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Brazilian Journal of Nephrology

Print version ISSN 0101-2800On-line version ISSN 2175-8239

J. Bras. Nefrol., ahead of print  Epub Sep 21, 2018

http://dx.doi.org/10.1590/2175-8239-jbn-2018-0111 

Articles

Reversible posterior encephalopathy syndrome in a 10-year-old child

Eve Grillo Carvalho1 

Henrique Guarino Colli Peluso1 
http://orcid.org/0000-0002-0579-0860

Lorena Luana Batista1 

Cissa Santos Moreira1 

Juliana Suzano Moraes Protti1 

Maria Cristina Bento Soares1 
http://orcid.org/0000-0003-0475-1832

Aline de Freitas Suassuna Autran1 

Amanda Rocha Soares Almeida1 

Denise Cristina Rodrigues1 

Lívia Verônica Grillo Romano Bernardes1 

Luciana Pimenta de Paula1 

1Universidade Federal de Viçosa, Departamento de Medicina e Enfermagem (DEM), Viçosa, MG, Brasil.

Abstract

Introduction:

The posterior reversible encephalopathy (PRES) syndrome encompasses a set of clinical-radiological findings associated with severe systemic arterial hypertension. This case report proposes to discuss the identification, diagnosis, and management of PRES in the pediatric population.

Case presentation:

Female patient, 10 years old, admitted to the emergency room with complaint of oliguria and generalized edema. At the initial physical exam, the only alteration present was anasarca. The diagnostic investigation revealed nephrotic syndrome, and clinical treatment was started. She evolved on the 8th day of hospitalization with peak hypertension, sudden visual loss, reduced level of consciousness, nystagmus, and focal seizures requiring intubation. She was transferred to the Intensive Care Unit, with neurological improvement, after the established therapy. CT scan revealed a discrete hypodense area in the white matter of the occipital lobe and anteroposterior groove asymmetry, compatible with PRES.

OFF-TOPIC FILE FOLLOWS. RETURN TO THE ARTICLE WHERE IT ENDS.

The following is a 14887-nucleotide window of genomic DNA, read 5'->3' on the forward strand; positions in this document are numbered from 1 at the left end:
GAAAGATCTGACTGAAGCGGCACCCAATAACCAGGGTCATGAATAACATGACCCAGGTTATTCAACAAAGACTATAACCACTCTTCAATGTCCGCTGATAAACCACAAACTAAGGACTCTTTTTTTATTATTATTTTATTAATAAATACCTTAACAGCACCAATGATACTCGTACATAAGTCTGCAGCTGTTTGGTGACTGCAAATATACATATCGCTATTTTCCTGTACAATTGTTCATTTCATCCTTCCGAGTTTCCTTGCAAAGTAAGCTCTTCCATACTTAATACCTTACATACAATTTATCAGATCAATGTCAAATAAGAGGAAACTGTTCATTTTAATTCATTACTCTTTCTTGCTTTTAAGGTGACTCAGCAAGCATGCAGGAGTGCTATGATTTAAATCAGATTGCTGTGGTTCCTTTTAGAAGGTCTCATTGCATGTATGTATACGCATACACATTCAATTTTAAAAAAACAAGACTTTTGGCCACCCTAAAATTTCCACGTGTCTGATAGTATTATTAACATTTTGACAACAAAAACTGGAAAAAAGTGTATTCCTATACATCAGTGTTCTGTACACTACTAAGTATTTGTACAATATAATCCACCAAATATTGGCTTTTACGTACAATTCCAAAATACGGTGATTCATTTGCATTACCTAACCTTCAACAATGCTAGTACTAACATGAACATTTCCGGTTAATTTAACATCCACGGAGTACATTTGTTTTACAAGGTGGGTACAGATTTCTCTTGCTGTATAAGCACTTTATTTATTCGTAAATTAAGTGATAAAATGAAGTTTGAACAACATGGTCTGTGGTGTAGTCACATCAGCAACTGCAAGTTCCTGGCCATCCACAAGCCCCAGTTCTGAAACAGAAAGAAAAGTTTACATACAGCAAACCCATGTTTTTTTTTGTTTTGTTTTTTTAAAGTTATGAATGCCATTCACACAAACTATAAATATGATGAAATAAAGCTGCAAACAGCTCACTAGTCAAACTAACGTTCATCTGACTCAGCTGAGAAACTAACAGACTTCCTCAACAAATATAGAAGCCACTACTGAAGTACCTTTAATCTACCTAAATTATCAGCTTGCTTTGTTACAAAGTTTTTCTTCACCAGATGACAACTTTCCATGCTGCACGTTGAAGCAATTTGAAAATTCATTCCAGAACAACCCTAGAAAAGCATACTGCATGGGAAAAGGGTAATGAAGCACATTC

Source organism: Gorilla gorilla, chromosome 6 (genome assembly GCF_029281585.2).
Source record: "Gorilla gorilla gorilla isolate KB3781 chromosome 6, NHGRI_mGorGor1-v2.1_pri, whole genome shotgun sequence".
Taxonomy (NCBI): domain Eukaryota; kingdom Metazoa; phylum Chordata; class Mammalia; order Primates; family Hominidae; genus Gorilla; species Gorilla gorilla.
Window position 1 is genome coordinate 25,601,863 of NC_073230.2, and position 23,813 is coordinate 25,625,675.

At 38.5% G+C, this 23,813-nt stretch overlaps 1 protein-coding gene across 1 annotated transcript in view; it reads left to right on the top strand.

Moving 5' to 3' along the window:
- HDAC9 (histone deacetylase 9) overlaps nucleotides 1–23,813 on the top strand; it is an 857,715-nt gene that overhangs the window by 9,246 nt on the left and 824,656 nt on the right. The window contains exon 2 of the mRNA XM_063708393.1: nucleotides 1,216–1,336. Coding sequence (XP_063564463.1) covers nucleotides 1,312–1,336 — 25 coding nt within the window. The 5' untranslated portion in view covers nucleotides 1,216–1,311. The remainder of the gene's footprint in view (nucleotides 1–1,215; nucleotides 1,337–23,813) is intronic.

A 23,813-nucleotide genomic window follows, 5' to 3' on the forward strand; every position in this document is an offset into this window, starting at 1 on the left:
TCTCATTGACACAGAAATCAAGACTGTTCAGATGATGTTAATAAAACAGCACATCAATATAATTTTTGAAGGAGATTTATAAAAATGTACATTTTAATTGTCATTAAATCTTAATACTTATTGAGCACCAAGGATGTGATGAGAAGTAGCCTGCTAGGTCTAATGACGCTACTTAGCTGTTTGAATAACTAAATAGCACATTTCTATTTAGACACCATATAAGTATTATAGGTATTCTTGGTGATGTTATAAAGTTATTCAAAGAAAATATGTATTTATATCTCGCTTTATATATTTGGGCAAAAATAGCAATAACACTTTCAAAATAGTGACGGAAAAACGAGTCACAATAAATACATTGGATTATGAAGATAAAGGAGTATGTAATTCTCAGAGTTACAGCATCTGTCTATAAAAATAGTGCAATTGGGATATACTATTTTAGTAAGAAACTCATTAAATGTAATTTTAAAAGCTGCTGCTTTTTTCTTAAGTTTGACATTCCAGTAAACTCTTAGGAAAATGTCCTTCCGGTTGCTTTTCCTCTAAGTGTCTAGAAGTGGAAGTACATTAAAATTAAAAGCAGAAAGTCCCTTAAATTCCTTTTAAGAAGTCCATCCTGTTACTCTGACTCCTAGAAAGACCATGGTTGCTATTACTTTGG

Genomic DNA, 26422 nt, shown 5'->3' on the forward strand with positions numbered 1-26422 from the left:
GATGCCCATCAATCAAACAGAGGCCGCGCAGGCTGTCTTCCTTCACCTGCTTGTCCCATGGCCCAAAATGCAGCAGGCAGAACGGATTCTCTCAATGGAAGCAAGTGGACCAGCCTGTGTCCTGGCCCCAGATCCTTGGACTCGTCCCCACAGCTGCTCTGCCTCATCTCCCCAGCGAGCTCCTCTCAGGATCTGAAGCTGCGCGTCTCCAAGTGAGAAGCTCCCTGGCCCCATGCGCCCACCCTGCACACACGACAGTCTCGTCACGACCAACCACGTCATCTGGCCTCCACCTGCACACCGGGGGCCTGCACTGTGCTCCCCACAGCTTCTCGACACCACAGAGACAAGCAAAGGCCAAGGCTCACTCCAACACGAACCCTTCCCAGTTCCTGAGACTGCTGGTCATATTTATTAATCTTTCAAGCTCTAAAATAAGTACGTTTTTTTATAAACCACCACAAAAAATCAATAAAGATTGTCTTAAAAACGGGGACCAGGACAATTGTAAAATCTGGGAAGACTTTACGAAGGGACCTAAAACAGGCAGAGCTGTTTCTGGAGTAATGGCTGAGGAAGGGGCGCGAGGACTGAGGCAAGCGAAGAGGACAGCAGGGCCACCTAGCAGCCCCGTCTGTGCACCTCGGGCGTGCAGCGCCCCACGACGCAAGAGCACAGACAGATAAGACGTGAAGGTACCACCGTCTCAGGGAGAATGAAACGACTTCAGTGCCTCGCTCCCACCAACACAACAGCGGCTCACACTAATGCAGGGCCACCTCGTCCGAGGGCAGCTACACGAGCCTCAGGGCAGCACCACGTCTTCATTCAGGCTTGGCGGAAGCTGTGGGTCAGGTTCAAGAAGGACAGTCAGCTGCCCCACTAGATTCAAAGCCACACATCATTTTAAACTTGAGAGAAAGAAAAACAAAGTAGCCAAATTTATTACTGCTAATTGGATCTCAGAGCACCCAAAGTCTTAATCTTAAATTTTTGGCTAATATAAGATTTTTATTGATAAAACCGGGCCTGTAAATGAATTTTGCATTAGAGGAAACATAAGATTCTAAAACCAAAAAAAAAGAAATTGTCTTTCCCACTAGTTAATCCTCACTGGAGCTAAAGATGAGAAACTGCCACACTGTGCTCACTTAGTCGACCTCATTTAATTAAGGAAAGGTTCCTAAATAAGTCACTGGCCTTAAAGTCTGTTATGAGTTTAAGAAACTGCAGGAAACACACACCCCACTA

Discussion:

PRES is due to vasogenic cerebral edema of acute or subacute installation. Symptoms include headache and altered consciousness, stupor, coma, neurological deficits, seizures and cortical blindness. Nephropathies are the main cause of PRES in pediatrics. Magnetic resonance imaging with diffusion of molecules is the gold standard for diagnosis. The initial treatment objectives are the reduction of blood pressure, antiepileptic therapy, correction of hydroelectrolytic and acid-base disorders and management of intracranial hypertension.

Conclusion:

PRES is associated with acute hypertension. Early diagnosis and proper management may determine a better prognosis and minimize the severity of the clinical course.

Keywords: Posterior Leukoencephalopathy Syndrome; Pediatrics; Nephrology; Neurology

INTRODUCTION

The posterior reversible encephalopathy syndrome (PRES) involves a set of clinical and radiological findings characterized by a variable spectrum in severity of headache, nausea, vomiting, visual disturbances, focal neurological deficits, and seizures associated with severe systemic arterial hypertension1. The actual incidence of PRES remains unknown2, so the present article proposes to describe the clinical and radiological presentation of a PRES case in a pediatric patient, as well as to discuss the diagnosis and management of this condition.

CASE PRESENTATION